HL Deb 18 April 1836 vol 32 cc1116-9

The Marquess of Lansdowne moved that the House should proceed to the further consideration of the Report made by the select Committee of the House of Commons, "to inquire into the best modes by which information can be afforded to the House on the different Railway Bills, and the resolutions founded thereupon." The noble Marquess, after a few prefatory observations, proposed that their Lordships should agree to the Resolutions of the House of Commons, to which he would add two other Resolutions — namely, "that the above Resolutions be not understood to dispense with the standing orders heretofore observed by their Lordship's House;" and, "that where no parties shall appear in support of a petition against a Railway Bill, their Lordships shall exercise their discretion to inquire into the facts."

The Marquess of Londonderry

could not avoid saying, that their Lordships were called on rather hastily to adopt those resolutions. He understood, on the former evening, that the resolutions were to be printed, that noble Lords might thus have the liberty of consulting them. But such was not the fact. Early in the Session he had stated his general view of the railway question. In his opinion, a very great distinction ought to be made between those railways that were constructed with a view to great public utility, great commercial advantages, the connecting large manufacturing towns with other manufacturing towns, and that species of railways which were got up under the auspices of individuals, as mere matters of speculation, particularly in great mining counties. These latter ought not to be encouraged. He could not but disapprove of the manner in which some of those Bills had been supported elsewhere. There were in the county with which he was connected, two railways, one of which was, he believed, in consequence of the want of funds, and the loans which it was necessary to procure, actually in possession of the Government at that moment. He hoped that the noble Marquess would afford him an opportunity to offer some suggestions on the subject of railways. At the same time, he knew that it was a little disagreeable for any individual to bring forward resolutions when Government had charged itself with any particular measure. He wished, however, that this subject had been taken up by the noble Earl (Malmesbury) below him. His knowledge and experience would enable him to develope the effect which the railway system, if not vigilantly attended to, was likely to produce in different parts of the country.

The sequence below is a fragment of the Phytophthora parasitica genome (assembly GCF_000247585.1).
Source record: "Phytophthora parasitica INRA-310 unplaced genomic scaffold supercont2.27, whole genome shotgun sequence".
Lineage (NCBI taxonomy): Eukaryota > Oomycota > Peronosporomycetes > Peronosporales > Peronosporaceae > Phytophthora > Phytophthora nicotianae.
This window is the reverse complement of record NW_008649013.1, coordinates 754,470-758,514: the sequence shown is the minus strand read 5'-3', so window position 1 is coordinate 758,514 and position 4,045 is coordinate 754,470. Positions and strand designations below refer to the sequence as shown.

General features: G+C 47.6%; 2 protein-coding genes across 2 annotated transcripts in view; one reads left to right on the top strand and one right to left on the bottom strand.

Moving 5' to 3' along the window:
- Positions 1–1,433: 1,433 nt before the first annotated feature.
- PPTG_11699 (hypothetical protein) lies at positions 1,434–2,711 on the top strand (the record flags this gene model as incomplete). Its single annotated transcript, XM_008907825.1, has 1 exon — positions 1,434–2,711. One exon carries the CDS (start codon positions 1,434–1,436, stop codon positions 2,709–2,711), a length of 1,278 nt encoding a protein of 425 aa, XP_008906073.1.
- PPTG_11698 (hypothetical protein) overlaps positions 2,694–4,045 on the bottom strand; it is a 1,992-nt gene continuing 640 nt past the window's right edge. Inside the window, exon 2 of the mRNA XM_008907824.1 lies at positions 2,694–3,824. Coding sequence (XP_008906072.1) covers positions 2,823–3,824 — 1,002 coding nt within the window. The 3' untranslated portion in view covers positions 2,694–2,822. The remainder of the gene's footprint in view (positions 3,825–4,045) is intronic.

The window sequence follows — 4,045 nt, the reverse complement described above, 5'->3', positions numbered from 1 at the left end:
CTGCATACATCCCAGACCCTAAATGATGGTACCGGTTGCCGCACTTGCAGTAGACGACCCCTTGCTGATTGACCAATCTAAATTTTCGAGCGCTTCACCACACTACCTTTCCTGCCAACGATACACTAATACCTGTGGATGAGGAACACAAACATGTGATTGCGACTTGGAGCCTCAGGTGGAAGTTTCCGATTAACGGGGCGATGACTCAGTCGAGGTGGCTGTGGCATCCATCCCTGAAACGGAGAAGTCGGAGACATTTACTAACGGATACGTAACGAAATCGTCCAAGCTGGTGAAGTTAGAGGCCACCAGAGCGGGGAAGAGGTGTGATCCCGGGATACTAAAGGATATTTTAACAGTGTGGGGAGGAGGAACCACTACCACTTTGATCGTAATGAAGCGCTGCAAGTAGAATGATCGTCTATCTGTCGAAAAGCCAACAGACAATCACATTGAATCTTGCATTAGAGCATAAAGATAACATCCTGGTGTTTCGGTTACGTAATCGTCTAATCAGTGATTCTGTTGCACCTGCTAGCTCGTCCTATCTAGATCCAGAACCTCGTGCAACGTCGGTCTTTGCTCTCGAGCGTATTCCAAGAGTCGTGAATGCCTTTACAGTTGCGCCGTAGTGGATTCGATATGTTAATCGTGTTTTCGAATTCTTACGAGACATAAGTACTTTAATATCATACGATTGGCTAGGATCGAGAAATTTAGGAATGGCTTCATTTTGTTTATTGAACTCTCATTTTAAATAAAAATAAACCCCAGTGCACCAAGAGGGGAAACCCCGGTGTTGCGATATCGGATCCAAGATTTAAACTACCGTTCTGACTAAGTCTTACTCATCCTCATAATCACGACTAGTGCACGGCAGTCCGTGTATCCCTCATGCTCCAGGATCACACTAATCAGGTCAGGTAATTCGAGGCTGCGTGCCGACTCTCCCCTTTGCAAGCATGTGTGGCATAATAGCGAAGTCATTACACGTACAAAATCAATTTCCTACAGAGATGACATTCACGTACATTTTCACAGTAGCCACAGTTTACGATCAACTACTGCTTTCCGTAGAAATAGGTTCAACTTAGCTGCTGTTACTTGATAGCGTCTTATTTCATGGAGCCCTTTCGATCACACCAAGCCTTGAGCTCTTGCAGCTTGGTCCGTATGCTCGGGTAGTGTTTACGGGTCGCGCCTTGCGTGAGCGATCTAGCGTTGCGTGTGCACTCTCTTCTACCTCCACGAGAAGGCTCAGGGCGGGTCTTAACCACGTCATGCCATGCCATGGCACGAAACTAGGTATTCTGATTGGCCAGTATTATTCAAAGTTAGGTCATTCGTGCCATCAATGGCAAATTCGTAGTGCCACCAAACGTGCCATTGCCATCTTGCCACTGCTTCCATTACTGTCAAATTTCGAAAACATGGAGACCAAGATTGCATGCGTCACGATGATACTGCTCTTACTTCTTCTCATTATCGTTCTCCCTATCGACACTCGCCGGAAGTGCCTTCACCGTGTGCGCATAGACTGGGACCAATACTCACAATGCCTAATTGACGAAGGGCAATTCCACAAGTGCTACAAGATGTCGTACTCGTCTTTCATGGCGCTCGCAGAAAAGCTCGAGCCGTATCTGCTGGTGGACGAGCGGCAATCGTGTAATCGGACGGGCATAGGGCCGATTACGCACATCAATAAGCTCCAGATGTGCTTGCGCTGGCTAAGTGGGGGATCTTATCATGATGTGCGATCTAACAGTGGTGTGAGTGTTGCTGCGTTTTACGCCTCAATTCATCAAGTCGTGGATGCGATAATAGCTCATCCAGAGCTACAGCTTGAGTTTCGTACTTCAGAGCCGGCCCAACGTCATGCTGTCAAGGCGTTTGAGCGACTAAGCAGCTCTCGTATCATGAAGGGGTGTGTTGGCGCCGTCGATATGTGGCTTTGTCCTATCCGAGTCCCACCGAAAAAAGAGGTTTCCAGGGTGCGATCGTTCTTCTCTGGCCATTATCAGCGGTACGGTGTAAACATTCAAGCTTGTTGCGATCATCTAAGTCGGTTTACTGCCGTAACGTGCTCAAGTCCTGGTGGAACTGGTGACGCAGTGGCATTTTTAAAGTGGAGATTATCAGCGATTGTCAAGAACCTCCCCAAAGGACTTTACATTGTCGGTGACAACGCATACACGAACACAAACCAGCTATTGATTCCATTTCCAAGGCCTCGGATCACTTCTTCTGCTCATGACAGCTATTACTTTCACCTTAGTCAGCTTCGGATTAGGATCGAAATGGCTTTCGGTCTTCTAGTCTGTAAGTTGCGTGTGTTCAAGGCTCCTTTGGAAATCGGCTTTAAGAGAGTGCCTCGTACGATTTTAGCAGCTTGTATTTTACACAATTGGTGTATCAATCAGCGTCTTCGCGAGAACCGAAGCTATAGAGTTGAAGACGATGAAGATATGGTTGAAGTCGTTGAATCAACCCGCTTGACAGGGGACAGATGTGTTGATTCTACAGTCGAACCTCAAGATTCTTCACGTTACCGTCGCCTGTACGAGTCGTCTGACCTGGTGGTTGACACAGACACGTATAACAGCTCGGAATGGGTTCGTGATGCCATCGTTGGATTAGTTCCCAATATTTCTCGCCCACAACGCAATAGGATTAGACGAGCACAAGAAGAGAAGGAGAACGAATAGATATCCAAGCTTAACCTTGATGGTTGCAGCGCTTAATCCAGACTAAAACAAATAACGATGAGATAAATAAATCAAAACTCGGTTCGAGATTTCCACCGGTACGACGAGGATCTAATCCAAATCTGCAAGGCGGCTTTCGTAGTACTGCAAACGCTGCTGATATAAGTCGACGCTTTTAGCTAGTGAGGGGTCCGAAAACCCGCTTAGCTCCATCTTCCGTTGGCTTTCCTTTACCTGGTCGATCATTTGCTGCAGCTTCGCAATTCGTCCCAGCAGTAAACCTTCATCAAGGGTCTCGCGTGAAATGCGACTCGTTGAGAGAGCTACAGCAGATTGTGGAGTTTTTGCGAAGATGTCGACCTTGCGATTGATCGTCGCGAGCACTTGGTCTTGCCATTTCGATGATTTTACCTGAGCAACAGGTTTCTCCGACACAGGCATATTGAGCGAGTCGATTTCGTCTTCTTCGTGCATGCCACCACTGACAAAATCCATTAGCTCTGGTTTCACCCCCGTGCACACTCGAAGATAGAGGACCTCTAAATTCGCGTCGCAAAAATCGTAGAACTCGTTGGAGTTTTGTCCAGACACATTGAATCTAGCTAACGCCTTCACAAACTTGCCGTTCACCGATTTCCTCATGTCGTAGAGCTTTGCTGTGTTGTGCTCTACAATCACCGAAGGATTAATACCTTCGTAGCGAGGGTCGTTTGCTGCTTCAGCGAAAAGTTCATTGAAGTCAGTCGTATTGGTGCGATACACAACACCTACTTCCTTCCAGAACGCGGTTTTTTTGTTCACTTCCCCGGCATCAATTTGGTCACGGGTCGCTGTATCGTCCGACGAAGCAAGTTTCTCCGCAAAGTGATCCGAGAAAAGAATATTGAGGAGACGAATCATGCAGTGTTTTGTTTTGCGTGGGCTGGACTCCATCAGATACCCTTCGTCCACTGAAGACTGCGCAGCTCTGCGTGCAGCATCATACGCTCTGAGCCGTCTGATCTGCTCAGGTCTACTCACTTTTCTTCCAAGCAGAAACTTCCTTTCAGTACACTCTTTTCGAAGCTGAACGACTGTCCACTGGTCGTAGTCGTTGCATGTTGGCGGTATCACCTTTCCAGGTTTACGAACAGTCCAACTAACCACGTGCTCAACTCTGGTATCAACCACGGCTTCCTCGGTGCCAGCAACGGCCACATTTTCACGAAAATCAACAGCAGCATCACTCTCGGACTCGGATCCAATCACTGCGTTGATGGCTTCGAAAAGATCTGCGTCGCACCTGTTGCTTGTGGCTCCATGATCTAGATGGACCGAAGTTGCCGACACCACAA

The Earl of Malmesbury

had no objection to avail himself of any information which might be derived from the proceedings of the Committee of the other House; but their Lordships were bound, with reference to such an important measure as this, to take it into their most serious consideration, and to discuss it fully. He thought, however, that the best way would be to refer the subject to a Select Committee, particularly as the landed interest might be seriously affected by these sort of railway speculations into which it was their Lordships' duty to look with great strictness.

The Earl of Wicklow